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3 Shoulder Workouts to Build Muscle and Strength

by Primeval Labs on October 22, 2019

Ask any lifter what muscle group they enjoy training, and to a man or woman, the guys will likely say chest or arms and the girls will likely say legs, or more specifically glutes.


Few (if any) lifters will say back, and even fewer will say shoulders or delts.


Yet, when you step back and think about it, the shoulders are the unsung all-stars of the upper body.


They’re the vital link between every upper body movement as they’ve involved in both pushing and pulling exercises.


Furthermore, the shoulders also play a significant role in the appearance (or lack thereof) of your V-taper, meaning if you prioritize shoulder training (and keep your diet in check) you’ll have an enviable v-taper, and if you don’t...well...good luck looking good with or without a shirt on.


That’s why we’ve developed the following shoulder workouts.


Below, we’ve got three unique shoulder workouts to help build muscle, gain strength, and help you get a sick v-taper.

But before we get there, let’s go over some important points that you should consider when performing your shoulder workouts.

 

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4 Keys to Killer Shoulder Workouts

Use a Full Range of Motion

If there’s one thing that needs to be stressed (that really shouldn’t have to be) is that you need to use a full range of motion when lifting. Both lifters and athletes alike have a tendency to use a short, incomplete, and choppy ranges of motion when performing their exercises. Most often this is due to trying to impress others in the gym.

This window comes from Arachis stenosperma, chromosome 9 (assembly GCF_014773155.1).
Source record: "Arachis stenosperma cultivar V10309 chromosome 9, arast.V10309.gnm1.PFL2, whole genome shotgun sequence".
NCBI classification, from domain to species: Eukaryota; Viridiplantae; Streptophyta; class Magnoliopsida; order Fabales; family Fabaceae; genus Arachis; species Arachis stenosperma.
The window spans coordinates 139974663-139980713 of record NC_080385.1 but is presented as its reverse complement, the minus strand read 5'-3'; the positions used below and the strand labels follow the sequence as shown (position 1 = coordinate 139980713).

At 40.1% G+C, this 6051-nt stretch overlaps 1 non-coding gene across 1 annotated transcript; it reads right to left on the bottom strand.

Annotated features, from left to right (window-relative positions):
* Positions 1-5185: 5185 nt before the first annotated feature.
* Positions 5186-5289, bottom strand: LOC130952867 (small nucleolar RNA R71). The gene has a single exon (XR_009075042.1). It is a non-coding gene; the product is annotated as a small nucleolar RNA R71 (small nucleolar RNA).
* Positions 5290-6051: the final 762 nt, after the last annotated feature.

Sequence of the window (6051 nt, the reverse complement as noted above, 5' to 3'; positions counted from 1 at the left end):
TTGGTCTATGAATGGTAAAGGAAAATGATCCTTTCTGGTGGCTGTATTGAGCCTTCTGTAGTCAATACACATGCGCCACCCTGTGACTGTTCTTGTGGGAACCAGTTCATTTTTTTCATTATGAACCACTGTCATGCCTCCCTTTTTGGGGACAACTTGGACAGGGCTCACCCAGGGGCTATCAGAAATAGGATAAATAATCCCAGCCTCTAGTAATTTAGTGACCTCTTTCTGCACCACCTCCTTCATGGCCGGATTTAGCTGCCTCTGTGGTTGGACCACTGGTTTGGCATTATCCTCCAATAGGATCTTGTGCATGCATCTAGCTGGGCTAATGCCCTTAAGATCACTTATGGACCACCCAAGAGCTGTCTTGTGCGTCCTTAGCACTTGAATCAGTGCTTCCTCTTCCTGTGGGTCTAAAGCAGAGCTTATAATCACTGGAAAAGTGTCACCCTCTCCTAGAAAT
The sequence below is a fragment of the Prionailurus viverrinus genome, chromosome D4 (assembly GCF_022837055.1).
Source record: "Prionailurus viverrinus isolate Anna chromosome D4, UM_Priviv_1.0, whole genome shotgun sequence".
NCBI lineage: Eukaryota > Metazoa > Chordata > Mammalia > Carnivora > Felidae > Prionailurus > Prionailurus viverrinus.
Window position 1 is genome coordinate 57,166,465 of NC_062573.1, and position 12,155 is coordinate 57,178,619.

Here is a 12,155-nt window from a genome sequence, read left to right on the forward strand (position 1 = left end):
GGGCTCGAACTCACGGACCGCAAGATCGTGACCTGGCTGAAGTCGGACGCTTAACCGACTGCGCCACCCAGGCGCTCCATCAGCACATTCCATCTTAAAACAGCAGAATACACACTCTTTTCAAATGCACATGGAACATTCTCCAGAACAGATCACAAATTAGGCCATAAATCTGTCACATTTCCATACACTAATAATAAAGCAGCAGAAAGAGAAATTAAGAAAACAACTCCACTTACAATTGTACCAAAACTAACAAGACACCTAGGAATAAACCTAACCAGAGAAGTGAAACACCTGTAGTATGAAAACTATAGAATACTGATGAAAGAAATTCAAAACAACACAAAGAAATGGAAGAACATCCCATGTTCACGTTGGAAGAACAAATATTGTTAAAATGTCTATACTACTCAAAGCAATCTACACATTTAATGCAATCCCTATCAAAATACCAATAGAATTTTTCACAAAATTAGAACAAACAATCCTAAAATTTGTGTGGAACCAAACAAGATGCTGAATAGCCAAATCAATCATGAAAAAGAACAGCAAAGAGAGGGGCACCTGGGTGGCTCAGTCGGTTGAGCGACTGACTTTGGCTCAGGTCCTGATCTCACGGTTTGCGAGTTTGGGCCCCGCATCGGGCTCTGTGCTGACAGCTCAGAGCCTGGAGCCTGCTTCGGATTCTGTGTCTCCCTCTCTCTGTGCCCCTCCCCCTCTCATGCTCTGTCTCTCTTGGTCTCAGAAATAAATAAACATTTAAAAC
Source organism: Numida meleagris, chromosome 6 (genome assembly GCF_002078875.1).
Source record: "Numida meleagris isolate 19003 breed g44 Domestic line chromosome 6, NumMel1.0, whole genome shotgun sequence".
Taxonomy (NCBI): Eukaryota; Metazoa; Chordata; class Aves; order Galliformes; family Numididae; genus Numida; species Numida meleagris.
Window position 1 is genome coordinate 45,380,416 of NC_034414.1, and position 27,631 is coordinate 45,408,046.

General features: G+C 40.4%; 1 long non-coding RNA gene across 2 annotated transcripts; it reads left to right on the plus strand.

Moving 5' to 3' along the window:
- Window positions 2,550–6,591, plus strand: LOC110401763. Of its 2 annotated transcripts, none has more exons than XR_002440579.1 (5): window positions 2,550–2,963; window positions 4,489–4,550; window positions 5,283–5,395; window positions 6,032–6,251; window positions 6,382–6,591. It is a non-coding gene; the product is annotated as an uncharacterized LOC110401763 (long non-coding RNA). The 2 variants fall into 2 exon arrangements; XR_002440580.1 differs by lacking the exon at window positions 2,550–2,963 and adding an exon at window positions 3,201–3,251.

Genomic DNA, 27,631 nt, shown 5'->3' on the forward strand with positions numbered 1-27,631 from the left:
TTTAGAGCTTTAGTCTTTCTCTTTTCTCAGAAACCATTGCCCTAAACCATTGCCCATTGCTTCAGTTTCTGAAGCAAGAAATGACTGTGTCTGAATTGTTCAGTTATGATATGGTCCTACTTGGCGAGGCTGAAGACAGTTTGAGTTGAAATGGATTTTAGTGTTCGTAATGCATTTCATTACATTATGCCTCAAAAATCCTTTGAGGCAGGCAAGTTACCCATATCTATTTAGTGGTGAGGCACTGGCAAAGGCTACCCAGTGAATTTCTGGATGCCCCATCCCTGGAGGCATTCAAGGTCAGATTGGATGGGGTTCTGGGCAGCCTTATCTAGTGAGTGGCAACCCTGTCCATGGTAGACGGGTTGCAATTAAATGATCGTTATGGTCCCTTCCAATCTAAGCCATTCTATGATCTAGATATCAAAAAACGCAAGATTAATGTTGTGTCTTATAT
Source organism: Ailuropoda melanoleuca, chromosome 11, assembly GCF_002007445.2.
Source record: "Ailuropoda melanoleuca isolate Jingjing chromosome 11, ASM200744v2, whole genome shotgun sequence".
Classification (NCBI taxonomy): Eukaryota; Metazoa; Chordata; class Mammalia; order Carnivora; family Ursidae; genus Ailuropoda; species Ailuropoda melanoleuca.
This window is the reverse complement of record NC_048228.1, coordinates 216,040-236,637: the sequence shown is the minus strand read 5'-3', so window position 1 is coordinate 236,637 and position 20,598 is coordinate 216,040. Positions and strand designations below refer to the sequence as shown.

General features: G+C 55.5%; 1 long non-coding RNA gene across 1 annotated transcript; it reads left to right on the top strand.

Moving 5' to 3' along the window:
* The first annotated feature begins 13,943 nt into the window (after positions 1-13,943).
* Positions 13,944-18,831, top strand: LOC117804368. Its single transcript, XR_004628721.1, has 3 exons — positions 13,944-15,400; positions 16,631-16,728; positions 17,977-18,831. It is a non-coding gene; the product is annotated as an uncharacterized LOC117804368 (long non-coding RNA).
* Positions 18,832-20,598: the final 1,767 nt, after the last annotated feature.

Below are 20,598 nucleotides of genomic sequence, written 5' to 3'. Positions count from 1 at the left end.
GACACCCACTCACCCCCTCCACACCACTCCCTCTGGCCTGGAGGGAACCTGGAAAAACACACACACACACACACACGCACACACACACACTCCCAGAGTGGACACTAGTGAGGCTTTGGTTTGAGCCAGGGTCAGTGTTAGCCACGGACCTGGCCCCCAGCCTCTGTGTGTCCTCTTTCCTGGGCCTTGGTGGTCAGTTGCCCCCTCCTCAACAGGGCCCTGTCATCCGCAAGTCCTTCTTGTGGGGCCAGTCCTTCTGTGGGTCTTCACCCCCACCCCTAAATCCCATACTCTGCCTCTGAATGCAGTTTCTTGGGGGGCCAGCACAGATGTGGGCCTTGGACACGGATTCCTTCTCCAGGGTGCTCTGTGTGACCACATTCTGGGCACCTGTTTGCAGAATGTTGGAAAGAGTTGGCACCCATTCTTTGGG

However, what this is really doing is short-changing your ability to build as much muscle as possible as quickly as possible.


When you perform an exercise through its full range of motion, you make the movement more difficult which (usually) means that you cannot lift as much weight as your delicate little ego would like.


But, what you trade off in weight, you’ll make up for in time under tension and muscle building “bang” per rep.


The delts are a small muscle group comparatively, which means you should be trying to maximize the range of motion that you use, not shortening it. Therefore, when performing any shoulder exercise, even lateral raises, use as complete of a range of motion as possible on the exercise as your body will allow.

Train All THREE Heads of the Shoulder

Very often with shoulder training lifters prioritize movements that emphasize the front and side delts (overhead presses, laterals, front raises, etc) much to the dismay of the quite possibly the most important of the three heads of the delts -- the rear delt.


Properly training the rear delts is absolutely crucial to strong, healthy, and well-developed shoulders. Since most lifters only focus on the front and side delts, this creates a pretty significant imbalance between the front and back muscles of the shoulder.


Further accentuating the problem is that most lifters also tend to perform too much benching and not enough back training, which can lead to weak rear delts, future shoulder problems like rotator cuff tears, impingement, etc, and not to mention horrific posture.